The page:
Posts for tag: Ulcerative Colitis

By Mid-Valley Gastroenterology
February 10, 2021
Category: GI Care
Tags: Ulcerative Colitis  
Ulcerative ColitisApproximately 750,000 people in the US are living with ulcerative colitis. While relatively less common than other bowel diseases, you probably can’t go very long without seeing an ad for medications that are designed to treat symptoms of UC. Perhaps you see these ads and realize that the symptoms they are talking about are ones you experience. Could you have ulcerative colitis? Fortunately, your gastroenterologist will be able to shed light on this issue.
 
What is ulcerative colitis?

Ulcerative colitis (UC) is a chronic bowel disease that causes flare-ups of inflammation and bleeding ulcers in the colon and rectum, which can affect your ability to digest food. Ulcerative colitis is one of the two main types of inflammatory bowel diseases (IBD).
 
What are the signs and symptoms of ulcerative colitis?

Are you dealing with unexplained and persistent stomach pains accompanied by diarrhea? This can be an early warning sign that UC. In the very beginning, you may notice minor symptom flare-ups that can easily be attributed to a variety of other problems. So, it isn’t always easy to spot the signs of UC right away.
 
If you’ve been dealing with diarrhea and stomach pains that come and go or that last for days on end, it’s a good idea to see a gastroenterologist.
 
If UC goes untreated or undiagnosed, you may start to notice nausea, loss of appetite, or unexpected weight loss. Ulcerative colitis also causes symptoms that affect other systems of the body besides the digestive tract. Those with ulcerative colitis may also develop,
  • Fatigue
  • Anemia
  • Fevers
  • Joint pain
  • Sores and rashes
How is ulcerative colitis treated?

While there is no cure for ulcerative colitis, your gastroenterologist can prescribe medications, therapies or surgery, and recommend lifestyle changes that can help with symptom remission and reduce the number and severity of flare-ups. Treatment plans for UC typically include,
  • Anti-inflammatory drugs such as corticosteroids
  • Immunosuppressants reduce inflammation by suppressing the immune system
  • Biologics, which also act on the immune system
  • Pain relievers
  • Dietary changes (eliminating gluten and dairy; limiting fiber intake)
  • Stress management techniques
  • Exercise
  • Supplementation (iron may be prescribed if you have anemia caused by UC)
  • Anti-diarrheal medications
  • Surgery to remove the colon and rectum (in more severe cases)
When in doubt, call a gastroenterologist. A gastroenterologist specializes in diagnosing and treating conditions that affect the gut including ulcerative colitis, and they can help you get the answers and care you need to make living with ulcerative colitis more manageable.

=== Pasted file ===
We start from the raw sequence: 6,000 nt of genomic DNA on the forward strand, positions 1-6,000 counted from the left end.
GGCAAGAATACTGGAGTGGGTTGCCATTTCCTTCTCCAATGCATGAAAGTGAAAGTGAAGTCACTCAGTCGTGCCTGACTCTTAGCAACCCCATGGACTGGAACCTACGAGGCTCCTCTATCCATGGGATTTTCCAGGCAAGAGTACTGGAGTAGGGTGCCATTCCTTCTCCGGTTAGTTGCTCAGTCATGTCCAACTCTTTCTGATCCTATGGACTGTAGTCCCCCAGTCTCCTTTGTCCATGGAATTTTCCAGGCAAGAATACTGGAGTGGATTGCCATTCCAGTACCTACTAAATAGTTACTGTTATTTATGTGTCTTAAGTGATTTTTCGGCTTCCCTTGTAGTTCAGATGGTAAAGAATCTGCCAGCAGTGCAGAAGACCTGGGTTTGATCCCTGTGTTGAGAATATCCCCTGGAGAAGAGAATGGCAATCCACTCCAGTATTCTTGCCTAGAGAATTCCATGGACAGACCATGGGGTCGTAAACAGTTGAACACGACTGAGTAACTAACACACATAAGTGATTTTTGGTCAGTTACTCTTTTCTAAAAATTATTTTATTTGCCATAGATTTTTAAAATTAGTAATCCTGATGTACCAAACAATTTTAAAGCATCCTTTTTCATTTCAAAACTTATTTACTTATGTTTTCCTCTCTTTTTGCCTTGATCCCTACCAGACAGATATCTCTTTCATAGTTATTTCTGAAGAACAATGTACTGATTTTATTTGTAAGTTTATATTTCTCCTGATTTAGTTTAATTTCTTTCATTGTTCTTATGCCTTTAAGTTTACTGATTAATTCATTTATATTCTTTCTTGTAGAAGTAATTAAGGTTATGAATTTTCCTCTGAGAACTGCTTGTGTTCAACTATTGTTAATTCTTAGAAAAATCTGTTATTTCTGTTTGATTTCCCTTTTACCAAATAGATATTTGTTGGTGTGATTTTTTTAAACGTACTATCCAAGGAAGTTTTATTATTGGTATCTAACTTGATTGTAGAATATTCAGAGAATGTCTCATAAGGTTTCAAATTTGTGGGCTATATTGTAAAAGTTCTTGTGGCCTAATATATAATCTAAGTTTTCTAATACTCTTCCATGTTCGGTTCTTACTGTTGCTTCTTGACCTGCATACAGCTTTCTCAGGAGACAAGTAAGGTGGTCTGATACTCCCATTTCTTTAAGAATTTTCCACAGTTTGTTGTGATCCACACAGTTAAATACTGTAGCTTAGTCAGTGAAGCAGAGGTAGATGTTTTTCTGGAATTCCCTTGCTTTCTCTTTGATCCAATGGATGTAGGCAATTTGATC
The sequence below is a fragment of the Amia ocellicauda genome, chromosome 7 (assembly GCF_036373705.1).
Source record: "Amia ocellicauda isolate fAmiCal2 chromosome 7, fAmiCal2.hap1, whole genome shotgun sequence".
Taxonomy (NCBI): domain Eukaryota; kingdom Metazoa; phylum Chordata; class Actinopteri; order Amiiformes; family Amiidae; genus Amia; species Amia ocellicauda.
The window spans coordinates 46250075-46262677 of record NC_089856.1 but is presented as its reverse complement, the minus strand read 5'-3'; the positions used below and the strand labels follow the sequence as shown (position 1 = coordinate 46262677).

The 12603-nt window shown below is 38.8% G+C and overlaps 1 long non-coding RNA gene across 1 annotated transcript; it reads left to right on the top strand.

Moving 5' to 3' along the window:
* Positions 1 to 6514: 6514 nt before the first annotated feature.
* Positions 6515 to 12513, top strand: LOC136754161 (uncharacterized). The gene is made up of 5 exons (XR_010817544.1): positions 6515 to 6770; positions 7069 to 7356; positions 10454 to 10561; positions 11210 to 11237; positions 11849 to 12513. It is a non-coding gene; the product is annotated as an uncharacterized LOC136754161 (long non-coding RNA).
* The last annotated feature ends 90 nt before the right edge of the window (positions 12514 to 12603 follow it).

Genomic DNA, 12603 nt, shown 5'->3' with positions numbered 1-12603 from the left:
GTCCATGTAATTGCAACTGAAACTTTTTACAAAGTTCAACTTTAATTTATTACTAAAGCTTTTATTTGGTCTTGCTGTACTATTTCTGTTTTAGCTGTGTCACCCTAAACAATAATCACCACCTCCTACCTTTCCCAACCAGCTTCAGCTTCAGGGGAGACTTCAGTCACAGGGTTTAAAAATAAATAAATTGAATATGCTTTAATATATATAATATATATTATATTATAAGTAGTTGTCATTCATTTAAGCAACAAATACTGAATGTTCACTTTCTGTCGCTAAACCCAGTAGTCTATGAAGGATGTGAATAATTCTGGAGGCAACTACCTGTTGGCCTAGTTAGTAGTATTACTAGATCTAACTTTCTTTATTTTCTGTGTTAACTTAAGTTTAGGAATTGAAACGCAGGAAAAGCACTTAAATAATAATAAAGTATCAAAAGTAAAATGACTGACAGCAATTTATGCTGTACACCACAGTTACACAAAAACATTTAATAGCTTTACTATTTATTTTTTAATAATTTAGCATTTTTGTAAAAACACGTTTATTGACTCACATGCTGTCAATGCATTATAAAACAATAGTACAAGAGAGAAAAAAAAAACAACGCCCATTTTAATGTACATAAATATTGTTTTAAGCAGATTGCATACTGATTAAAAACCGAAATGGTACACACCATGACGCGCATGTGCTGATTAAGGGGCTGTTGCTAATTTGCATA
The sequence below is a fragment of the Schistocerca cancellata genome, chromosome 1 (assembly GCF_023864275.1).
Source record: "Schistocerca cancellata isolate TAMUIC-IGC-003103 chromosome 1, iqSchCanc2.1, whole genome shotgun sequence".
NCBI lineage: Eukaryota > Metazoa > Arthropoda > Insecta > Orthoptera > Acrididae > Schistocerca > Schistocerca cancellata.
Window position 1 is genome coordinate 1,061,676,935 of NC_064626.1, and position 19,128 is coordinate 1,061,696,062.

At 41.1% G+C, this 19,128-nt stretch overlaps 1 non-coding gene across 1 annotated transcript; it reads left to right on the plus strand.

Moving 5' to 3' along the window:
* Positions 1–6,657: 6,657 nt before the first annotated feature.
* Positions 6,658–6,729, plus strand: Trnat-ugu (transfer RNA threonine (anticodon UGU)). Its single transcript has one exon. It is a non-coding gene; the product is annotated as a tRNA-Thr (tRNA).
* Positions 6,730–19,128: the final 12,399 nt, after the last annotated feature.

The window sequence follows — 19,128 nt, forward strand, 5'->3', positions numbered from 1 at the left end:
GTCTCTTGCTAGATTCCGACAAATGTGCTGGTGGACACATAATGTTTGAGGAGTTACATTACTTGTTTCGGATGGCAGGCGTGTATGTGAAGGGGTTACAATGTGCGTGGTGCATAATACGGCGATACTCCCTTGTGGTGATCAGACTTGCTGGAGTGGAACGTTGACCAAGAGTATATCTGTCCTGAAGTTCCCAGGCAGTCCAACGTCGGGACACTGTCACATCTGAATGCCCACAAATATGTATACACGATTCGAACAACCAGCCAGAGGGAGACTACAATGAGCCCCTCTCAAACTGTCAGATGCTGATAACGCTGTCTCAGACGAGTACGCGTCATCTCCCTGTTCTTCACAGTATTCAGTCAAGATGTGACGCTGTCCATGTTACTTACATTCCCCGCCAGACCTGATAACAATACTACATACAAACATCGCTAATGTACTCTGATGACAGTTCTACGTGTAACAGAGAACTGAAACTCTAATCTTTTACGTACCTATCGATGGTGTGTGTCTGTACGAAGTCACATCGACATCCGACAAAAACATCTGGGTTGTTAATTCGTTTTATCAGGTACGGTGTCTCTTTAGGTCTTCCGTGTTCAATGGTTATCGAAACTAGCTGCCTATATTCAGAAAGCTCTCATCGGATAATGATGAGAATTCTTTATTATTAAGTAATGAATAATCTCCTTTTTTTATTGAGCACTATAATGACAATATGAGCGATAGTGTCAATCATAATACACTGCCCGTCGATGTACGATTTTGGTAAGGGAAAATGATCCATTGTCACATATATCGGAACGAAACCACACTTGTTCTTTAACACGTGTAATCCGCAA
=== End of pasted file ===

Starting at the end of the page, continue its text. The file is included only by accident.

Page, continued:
By Mid-Valley Gastroenterology
September 28, 2018
Category: digestive health

Unfortunately, many of us eat the foods we crave before thinking about how it affects our digestive health. Your digestive health is directly impacted by the lifestyle you live and the foods you eat. Exercising, drinking water, and adding fiber all contribute to better digestive health. Here are five digestive problems that are caused by a poor diet.

1. GERD- GERD is a digestive disorder in which stomach acid or bile irritates the food pipe lining. Symptoms include heartburn, hoarseness, and trouble swallowing. Some foods and beverages are known to cause reflux. If you're at risk for GERD, avoid fatty foods, acidic foods, spicy foods, chocolate, and caffeinated beverages. Being overweight and obesity are also causes of GERD. 

2. Cancer- Diet can also directly affect your risk of stomach and bowel cancer. Some foods, such as processed and salt-preserved foods, and red meat can increase the risk of developing stomach and bowel cancer. While others, such as vegetables and fruits, are especially potent cancer fighters. Choosing whole-grain breads, cereals, and pastas instead of refined grains, and eating poultry, fish, or beans may also help lower your risk of stomach and bowel cancer.

3. Gallstones- Slimming down (if you're overweight) and changes to your diet may help prevent gallstones. Gallstones are hardened deposits of bile inside the gallbladder. Because cholesterol plays a role in the development of gallstones, you should avoid eating too many foods that are high in saturated fat. Eating too many foods that are high in cholesterol and fat and not enough of a high-fiber diet can increase your risk of gallstones.

4. Ulcerative Colitis- Eating a high-fat diet increases the risk of developing ulcerative colitis. Ulcerative colitis is a digestive disease that results in inflammation and ulcers in your digestive tract. Symptoms of ulcerative colitis include fatigue, rectal bleeding, anemia, diarrhea, abdominal pain, and feeling an urgent need to take a bowel movement. It's a serious disease that can cause dangerous complications if you don't get the right treatment.

5. Diverticulosis- Diverticulosis is a condition in which protruding pockets develop in the digestive tract. These pouches form when high pressure inside the large intestine pushes against weak spots in the intestinal wall. A high-fiber diet will reduce the risk of developing diverticular disease. Symptoms of diverticulitis include abdominal pain, diarrhea, constipation, bloody stools, fever, nausea, and vomiting. Diverticulitis can become serious, requiring hospital admission.

We really are what we eat! Swap those poor eating habits over for better ones. A healthy diet provides important minerals, vitamins, and nutrients to keep the body healthy. You can start making proactive changes to your diet today that can benefit your digestive health now, and throughout your entire life.



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